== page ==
"Employment gold card" for some foreigners


#1

From http://www.taipeitimes.com/News/front/archives/2017/04/21/2003669125
http://www.taipeitimes.com/News/front/archives/2017/04/21/2003669125

The Cabinet yesterday approved a draft bill relaxing the restrictions on foreign white-collar workers in a bid to attract skilled foreigners for the government’s “Asian Silicon Valley” initiative.
The draft bill would relax the regulatory constraints on residence and work permits, taxation, internships, healthcare and retirement benefits.
The bill is aimed at attracting three categories of workers: general specialists, including freelance workers, artists and teachers; specialists of designated fields, including science, economics, education, culture, sports and others; and senior specialists, including highly skilled professionals, university professors, Olympic medalists and coaches of national sports teams.

The 3-year 50% tax cut is only for wealthy folks, but other items look nice. What I don’t get so far is the “residency period” - what does that mean, and how is extending it good?

The act would also extend the residency period for foreign employees from three to five years and scrap a regulation requiring workers with permanent residency to stay in Taiwan for at least 183 days every year.

More here (I guess): https://join.gov.tw/attachments/e0812f68-9435-4cdc-a16e-cdd9aa053b68/download/%20Act%20for%20the%20Recruitment%20and%20Employment%20of%20Foreign%20Professional%20Talent%20(Draft).pdf

edit, thanks to afterspivak: even more here http://focustaiwan.tw/news/aeco/201704200011.aspx


Taiwan Just (slightly) Relaxed Dual Citizenship Rules.
Working before permit arrives
#2

As things stand, you can get up to three years of residence on an ARC, after which you have to renew it. Extending the period to five years means you have do deal with the red tape of renewing less often.


#3

There are some major advances in that bill.
Allowing children of permanent ARC holders to work.
Finally approving pension payments to permanent ARC holders. Long overdue but great to see.

Even the tax reduction is an extremely progressive move.
Remember those executives can go somewhere else and then Taiwan would get 0% income tax from them.

I’m impressed if it gets ratified.


#4

Also, it doesn’t seem to matter for most people, but the Labor Standards Act allows a contract to be for a fixed or indefinite (permanent) term, yet the Employment Service Act limits a (non-PR) foreigner’s contract to a fixed term only, so an indefinite term is automatically shortened. With this change, indefinite contracts will still be automatically shortened, but to as long as five years.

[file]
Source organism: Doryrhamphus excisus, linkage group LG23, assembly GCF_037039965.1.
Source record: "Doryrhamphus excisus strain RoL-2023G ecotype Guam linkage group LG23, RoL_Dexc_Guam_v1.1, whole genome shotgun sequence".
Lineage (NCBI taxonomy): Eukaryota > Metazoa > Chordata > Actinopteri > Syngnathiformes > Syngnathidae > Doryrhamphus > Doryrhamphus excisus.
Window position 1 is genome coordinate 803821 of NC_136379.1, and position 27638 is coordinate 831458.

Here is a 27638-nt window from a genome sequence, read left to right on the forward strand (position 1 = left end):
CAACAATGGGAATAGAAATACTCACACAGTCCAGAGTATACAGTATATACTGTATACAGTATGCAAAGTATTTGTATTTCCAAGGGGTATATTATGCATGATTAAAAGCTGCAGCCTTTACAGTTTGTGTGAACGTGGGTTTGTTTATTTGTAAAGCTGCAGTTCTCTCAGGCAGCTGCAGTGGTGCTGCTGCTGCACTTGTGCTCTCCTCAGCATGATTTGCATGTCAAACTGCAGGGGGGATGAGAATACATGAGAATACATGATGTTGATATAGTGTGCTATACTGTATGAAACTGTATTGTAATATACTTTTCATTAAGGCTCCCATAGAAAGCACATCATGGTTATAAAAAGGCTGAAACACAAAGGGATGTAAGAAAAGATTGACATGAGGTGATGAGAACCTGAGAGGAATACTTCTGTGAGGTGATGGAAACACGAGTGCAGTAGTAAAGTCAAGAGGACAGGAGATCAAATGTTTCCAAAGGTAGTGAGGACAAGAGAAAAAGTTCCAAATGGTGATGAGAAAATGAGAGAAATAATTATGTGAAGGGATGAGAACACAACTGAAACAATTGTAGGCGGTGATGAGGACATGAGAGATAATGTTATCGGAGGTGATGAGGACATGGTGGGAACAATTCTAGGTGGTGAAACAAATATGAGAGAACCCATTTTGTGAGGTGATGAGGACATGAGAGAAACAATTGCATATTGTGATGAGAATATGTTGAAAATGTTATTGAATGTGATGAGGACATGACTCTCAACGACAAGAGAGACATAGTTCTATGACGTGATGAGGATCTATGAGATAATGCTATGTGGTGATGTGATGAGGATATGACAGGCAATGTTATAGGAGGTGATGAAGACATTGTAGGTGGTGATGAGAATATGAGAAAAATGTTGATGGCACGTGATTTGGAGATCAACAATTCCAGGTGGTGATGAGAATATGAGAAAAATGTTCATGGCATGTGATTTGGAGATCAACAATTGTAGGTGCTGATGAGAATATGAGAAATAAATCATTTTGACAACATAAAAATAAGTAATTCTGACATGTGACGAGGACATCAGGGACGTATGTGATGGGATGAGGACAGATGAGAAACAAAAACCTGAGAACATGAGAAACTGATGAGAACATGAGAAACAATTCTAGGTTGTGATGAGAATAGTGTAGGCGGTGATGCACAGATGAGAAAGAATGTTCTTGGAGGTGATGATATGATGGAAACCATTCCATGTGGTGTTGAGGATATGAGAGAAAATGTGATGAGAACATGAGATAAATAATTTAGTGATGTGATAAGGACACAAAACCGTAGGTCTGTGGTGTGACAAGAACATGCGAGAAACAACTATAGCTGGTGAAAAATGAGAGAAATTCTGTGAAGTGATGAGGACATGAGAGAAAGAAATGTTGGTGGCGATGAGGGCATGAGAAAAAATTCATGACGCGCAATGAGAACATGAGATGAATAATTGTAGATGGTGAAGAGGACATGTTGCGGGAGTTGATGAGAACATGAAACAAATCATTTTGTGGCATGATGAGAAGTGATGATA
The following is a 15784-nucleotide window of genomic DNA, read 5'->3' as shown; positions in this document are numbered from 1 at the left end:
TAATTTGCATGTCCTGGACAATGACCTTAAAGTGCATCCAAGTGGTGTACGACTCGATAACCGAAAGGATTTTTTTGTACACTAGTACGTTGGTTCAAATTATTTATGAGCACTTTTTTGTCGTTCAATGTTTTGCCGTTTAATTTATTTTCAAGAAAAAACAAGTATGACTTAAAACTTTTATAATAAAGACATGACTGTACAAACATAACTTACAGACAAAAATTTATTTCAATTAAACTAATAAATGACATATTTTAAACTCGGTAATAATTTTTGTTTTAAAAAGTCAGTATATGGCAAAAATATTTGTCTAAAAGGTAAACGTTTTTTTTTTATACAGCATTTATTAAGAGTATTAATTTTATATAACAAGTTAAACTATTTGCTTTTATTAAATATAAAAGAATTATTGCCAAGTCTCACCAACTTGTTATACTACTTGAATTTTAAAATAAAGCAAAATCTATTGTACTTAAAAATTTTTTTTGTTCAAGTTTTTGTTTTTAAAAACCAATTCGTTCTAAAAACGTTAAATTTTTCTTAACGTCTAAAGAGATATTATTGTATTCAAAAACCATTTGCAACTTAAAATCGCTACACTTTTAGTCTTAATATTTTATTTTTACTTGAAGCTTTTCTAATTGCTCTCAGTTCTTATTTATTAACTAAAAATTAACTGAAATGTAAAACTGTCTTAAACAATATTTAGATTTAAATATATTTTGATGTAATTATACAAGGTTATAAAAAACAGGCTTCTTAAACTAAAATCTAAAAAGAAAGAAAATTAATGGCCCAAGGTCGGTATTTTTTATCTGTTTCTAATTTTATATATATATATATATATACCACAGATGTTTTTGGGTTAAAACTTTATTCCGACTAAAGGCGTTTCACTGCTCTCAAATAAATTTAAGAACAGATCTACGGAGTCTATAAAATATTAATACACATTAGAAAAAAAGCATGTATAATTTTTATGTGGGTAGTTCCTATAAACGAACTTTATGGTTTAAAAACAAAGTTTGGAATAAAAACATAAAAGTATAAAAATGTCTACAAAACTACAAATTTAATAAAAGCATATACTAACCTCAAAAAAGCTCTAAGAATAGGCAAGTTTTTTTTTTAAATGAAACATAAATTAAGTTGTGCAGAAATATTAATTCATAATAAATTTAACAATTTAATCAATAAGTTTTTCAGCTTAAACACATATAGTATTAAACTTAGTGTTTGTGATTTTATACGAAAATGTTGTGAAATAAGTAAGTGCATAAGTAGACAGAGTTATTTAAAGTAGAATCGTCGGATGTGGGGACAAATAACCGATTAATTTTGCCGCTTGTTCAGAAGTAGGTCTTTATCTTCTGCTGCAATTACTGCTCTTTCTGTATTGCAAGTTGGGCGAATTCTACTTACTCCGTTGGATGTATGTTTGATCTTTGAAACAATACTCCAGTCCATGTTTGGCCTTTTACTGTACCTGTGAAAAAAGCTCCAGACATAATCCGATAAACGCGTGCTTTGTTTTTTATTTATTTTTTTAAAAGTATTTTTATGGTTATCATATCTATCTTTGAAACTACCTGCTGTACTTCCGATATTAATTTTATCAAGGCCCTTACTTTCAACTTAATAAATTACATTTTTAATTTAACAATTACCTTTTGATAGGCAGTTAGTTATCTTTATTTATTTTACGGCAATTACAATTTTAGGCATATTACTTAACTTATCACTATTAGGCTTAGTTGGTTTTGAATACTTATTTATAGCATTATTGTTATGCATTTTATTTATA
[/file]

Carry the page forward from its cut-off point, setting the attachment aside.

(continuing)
(The question of whether or not this violates the rights of foreigners, and specifically Americans because of an obscure pre-1949 treaty, is not completely settled.)

a work permit that allows foreign workers to transition between jobs without their employer’s consent

This sounds interesting, but it’s not clear what they mean. There’s nothing on the MOL’s website yet (nor about the new rules on work rights for spouses), as far as I can see.


#5

Many positive proposals here. The key word, though, is “proposal.” Will this draft law make it through the legislature? If it gets through, this would be huge.

Guy


#6

This is interesting. Unclear if this means a job with a different company or within the same company

That allows foreign workers to transition between jobs without their employer’s consent

This is a nice welcome, but is there an age restriction?

While children of holders of an alien permanent resident certificate would be allowed to work in Taiwan. The spouse and children of foreign workers with an alien permanent resident certificate would also be able to apply for the certificate.


#7

Any mention of allowing APRC holders to purchase real estate in their own name… would be a good enticement for “Foreign Experts” to settle in Taiwan.


#8

Forward Taiwan has links to the draft documents in Chinese, it’s 50 some pages long


#9

Foreigners are already able to purchase real estate in their own name, as long as their country allows Taiwanese the same right. I bought an apartment in my own name years ago.


#10

Did you get a loan or pay cash?


#11

Paid cash. The chance of getting a home loan in your own name as a foreigner is pretty slim. It’s hard enough just to get a friggin’ credit card.


#12

I take it you’re not a buxiban teacher then. Or you’re a buxiban teacher with generous parents.


#13

Not a teacher, but also not a trustafarian or on a cozy expat package…just good at money management.


#14

Problem is puting a business in their own names. Most married folk do not… and almost all lose everythying at some point.


#15

This problem is easy enough to solve…just don’t start a business. I’m not nearly motivated enough to start a business, so my capital is secure. :slight_smile:


#16

Good on you for doing that on a Taiwanese salary. My tactic is to milk my western salary for savings as long as I can. Hope I can get buy myself a decent box that won’t suffocate me with mould.


#17

I got my money in retirement invetsments, health insurance payments and pet care. A house is totally out of the question.


#18

Considering Taiwan’s astronomical real estate prices and relatively cheap rents, renting is probably cheaper in the long run anyway. Now if the Chicoms would just lob another missile in our general direction again, maybe prices would come down a little. :sunglasses:


#19

This piece from Focus Taiwan seems clearer than the Taipei Times piece linked by the OP:

http://focustaiwan.tw/news/aeco/201704200011.aspx

Remember folks: these are proposed amendments. Still we can dare to dream they will be passed into law.

Guy


#20

It was the SARS crisis wot done for the local property market way back in 2003. I’d rather not go through that again though especially as some good people died in Taiwan.